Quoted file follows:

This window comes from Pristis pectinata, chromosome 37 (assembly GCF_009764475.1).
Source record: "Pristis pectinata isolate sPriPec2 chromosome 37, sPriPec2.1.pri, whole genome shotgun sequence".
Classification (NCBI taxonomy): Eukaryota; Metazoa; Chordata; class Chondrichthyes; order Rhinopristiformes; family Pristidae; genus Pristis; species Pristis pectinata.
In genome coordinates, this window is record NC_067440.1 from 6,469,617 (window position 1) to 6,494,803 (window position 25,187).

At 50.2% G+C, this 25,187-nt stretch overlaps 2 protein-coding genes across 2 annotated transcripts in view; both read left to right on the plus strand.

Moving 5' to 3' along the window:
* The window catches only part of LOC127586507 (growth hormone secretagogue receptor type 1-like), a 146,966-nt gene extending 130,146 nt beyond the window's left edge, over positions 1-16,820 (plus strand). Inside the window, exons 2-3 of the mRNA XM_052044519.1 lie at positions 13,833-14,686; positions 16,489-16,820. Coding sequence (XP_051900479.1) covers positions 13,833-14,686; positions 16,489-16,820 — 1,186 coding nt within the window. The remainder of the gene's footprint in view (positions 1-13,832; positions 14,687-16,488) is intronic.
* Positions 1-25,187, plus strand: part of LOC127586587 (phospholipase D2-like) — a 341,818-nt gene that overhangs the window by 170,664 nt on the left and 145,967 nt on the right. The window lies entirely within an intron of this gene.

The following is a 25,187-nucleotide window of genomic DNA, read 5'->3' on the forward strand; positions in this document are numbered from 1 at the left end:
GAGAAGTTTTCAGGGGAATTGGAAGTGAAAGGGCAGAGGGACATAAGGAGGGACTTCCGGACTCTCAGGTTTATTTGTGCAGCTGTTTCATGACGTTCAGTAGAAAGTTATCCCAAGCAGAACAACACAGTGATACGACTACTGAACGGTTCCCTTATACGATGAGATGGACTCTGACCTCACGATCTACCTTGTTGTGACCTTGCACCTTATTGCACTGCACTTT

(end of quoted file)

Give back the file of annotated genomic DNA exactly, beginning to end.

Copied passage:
This window comes from Pristis pectinata, chromosome 37 (assembly GCF_009764475.1).
Source record: "Pristis pectinata isolate sPriPec2 chromosome 37, sPriPec2.1.pri, whole genome shotgun sequence".
Classification (NCBI taxonomy): Eukaryota; Metazoa; Chordata; class Chondrichthyes; order Rhinopristiformes; family Pristidae; genus Pristis; species Pristis pectinata.
In genome coordinates, this window is record NC_067440.1 from 6,469,617 (window position 1) to 6,494,803 (window position 25,187).

At 50.2% G+C, this 25,187-nt stretch overlaps 2 protein-coding genes across 2 annotated transcripts in view; both read left to right on the plus strand.

Moving 5' to 3' along the window:
* The window catches only part of LOC127586507 (growth hormone secretagogue receptor type 1-like), a 146,966-nt gene extending 130,146 nt beyond the window's left edge, over positions 1-16,820 (plus strand). Inside the window, exons 2-3 of the mRNA XM_052044519.1 lie at positions 13,833-14,686; positions 16,489-16,820. Coding sequence (XP_051900479.1) covers positions 13,833-14,686; positions 16,489-16,820 — 1,186 coding nt within the window. The remainder of the gene's footprint in view (positions 1-13,832; positions 14,687-16,488) is intronic.
* Positions 1-25,187, plus strand: part of LOC127586587 (phospholipase D2-like) — a 341,818-nt gene that overhangs the window by 170,664 nt on the left and 145,967 nt on the right. The window lies entirely within an intron of this gene.

The following is a 25,187-nucleotide window of genomic DNA, read 5'->3' on the forward strand; positions in this document are numbered from 1 at the left end:
GAGAAGTTTTCAGGGGAATTGGAAGTGAAAGGGCAGAGGGACATAAGGAGGGACTTCCGGACTCTCAGGTTTATTTGTGCAGCTGTTTCATGACGTTCAGTAGAAAGTTATCCCAAGCAGAACAACACAGTGATACGACTACTGAACGGTTCCCTTATACGATGAGATGGACTCTGACCTCACGATCTACCTTGTTGTGACCTTGCACCTTATTGCACTGCACTTT